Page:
Various substances that produce pain and are released by the herniated disc have been identified in the literature . Autoimmune response initiated by the nucleus pulposus was also proposed as a possible cause for this inflammation and edema . Literature shows that improvement in clinical symptoms is best correlated with a decrease in inflammation and swelling on the affected nerve root . King  reported decreased need of narcotic analgesia in patients who received intravenous dexamethasone during surgery followed by intramuscular dexamethasone postoperatively for three days. Glasser et al.  divided their study into three groups. Group 1 received 160 mg intramuscular Depo-Medrol and 250 mg intravenous Solu-Medrol at the start of operation. A macerated fat graft soaked in 80 mg Depo-Medrol was placed over the affected nerve root after the discectomy. In addition, 30 ml of 0.25% bupivacaine was injected into the paraspinal muscles at the time of incision and also during closure. Group 2 also received the same systemic steroid injections and infiltration with 30 ml bupivacaine into the paraspinal muscles at both time points. However, in this group, a saline soaked fat graft was placed over the affected nerve root. Group 3 received neither corticosteroid nor bupivacaine and acted as a control group. They attained immediate and sustained benefits for one week after the operation by using intravascular and intramuscular steroids. Ersayli et al.  compared their study group, which was divided in four subgroups, with a control group. They infiltrated the operative site with 30 ml 0.25% bupivacaine and 40 mg of methylprednisolone or 30 ml 0.25% bupivacaine alone before the wound closure or before the incision. The control group was infiltrated with 30 ml of 0.9% NaCl before the wound closure. They showed significantly better results than the control group with bupivacaine alone or bupivacaine-methylprednisolone in study groups. However we should not forget that use of various combinations of different drugs at various stages of operation reduces the reliability of effect of agents and increases the chances of postoperative infections. Aminmansour et al.  showed that intraoperative injections of 40 mg dexamethasone could effectively reduce postoperative radicular leg pain and narcotics usage in patients with single-level herniated lumbar disc. They found that a higher dose of steroids is not more effective; however, intravenous administration of steroids was not effective in reducing back pain. All these articles clearly indicate that high dose of steroids is effective in reducing the inflammation and oedema of the affected nerve root. However, in our study, we have achieved significant relief in leg pain as well as back pain with local application of low dose methylprednisolone.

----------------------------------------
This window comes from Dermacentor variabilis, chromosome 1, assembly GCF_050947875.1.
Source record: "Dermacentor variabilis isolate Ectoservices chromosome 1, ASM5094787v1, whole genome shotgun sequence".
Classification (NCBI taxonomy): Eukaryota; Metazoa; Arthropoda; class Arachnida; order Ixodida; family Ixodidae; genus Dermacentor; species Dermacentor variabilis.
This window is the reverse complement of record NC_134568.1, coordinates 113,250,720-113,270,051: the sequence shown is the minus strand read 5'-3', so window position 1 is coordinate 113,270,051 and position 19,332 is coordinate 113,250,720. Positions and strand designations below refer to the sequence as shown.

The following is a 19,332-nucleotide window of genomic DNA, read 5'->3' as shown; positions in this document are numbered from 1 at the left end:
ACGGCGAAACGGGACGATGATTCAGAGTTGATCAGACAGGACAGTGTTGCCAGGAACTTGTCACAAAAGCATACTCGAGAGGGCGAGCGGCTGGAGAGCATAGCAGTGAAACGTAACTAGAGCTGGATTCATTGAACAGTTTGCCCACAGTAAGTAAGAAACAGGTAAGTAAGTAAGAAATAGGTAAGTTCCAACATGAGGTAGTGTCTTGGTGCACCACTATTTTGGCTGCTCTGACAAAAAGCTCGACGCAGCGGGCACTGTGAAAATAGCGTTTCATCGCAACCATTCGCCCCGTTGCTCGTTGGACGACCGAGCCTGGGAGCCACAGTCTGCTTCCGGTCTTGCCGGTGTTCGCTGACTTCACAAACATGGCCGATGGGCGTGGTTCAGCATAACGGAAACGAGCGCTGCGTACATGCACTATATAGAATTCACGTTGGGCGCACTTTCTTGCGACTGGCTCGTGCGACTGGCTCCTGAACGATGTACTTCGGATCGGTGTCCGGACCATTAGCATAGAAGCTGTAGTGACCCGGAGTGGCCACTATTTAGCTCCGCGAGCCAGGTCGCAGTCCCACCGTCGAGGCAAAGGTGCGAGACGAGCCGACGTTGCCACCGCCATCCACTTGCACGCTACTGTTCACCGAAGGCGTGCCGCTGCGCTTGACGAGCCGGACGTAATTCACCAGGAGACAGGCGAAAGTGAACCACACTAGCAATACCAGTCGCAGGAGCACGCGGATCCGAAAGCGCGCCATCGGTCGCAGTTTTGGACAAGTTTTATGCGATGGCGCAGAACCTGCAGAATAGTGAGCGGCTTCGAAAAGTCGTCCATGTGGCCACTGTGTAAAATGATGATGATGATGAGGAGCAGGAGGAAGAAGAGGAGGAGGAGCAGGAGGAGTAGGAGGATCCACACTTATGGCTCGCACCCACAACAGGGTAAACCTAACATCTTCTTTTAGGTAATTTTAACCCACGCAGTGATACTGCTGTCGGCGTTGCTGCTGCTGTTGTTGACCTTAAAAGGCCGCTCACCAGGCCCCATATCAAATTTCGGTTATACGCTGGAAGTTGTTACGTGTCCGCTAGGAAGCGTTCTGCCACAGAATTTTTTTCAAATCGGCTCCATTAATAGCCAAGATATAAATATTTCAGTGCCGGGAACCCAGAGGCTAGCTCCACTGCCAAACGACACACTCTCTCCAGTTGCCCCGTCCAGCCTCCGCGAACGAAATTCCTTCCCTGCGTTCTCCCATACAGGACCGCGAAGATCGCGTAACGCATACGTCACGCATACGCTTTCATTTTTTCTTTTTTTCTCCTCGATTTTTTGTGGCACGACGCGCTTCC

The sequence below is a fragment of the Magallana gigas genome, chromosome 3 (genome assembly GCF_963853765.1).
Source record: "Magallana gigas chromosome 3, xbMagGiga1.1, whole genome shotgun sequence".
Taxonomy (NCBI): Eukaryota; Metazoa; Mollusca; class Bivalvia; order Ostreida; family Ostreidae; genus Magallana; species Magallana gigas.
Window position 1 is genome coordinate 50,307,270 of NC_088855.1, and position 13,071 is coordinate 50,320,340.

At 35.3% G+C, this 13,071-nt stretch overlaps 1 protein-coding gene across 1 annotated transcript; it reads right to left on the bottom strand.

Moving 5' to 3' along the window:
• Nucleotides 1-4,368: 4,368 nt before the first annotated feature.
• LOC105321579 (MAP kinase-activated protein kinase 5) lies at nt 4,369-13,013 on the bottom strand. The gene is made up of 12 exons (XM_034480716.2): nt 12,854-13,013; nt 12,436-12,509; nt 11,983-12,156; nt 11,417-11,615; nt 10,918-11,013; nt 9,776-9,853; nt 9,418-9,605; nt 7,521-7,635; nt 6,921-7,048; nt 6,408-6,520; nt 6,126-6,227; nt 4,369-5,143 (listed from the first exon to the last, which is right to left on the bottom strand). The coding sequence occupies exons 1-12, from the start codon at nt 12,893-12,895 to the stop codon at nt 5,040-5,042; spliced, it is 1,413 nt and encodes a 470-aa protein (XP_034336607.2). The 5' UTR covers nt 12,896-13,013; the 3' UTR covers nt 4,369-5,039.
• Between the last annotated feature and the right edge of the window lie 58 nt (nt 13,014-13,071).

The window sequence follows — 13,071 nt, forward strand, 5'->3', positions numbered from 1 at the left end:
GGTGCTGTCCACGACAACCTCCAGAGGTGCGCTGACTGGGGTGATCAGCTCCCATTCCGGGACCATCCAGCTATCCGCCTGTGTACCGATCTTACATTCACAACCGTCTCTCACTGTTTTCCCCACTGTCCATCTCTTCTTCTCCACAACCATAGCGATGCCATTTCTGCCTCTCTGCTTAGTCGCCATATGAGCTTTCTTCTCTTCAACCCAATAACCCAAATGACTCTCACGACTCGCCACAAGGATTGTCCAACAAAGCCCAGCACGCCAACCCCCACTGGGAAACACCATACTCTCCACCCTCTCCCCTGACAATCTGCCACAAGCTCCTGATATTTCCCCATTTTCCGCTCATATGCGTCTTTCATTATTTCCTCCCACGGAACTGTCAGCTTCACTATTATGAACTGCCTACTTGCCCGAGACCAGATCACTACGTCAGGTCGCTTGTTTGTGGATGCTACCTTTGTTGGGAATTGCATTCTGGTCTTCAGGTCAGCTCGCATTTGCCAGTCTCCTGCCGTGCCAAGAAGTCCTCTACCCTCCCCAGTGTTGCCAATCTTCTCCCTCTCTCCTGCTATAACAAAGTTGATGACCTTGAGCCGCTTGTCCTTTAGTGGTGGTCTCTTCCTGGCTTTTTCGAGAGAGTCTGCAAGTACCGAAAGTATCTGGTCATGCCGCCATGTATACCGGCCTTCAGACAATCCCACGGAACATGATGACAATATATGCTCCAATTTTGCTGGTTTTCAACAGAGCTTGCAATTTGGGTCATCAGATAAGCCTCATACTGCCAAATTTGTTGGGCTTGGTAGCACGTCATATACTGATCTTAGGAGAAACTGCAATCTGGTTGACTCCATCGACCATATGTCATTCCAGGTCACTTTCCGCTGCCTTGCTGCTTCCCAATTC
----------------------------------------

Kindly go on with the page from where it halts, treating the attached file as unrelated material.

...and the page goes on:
Debi et al.  put 80 mg of methylprednisolone-soaked collagen absorbable sponge in a study group and 2 ml saline-soaked collagen absorbable sponge in a control group over the affected nerve root after discectomy. They reported significant improvement in immediate postoperative back pain as well as leg pain. In this study we showed similar improvement in back pain as well as radicular leg pain with 40 mg of Depo-Medrol soaked absorbable Gelfoam for one month postoperatively. The difference was insignificant after one month. The second difference in our study was that we did not put Gelfoam or saline in the control group. Several other reports also suggested the efficacy of local or systemic steroids in the immediate postoperative period. In various studies [6, 9, 13, 14], saline or saline-soaked fat graft or absorbable gel was used in the control group and the effects were recorded. However in clinical practice we never inject saline or saline-soaked fat graft or Gelfoam if we do not intend to apply a local steroid or other agents. Therefore we decided to maintain our control group without any kind of injection or material. We believe this is the major difference in our study from most of the reported literature.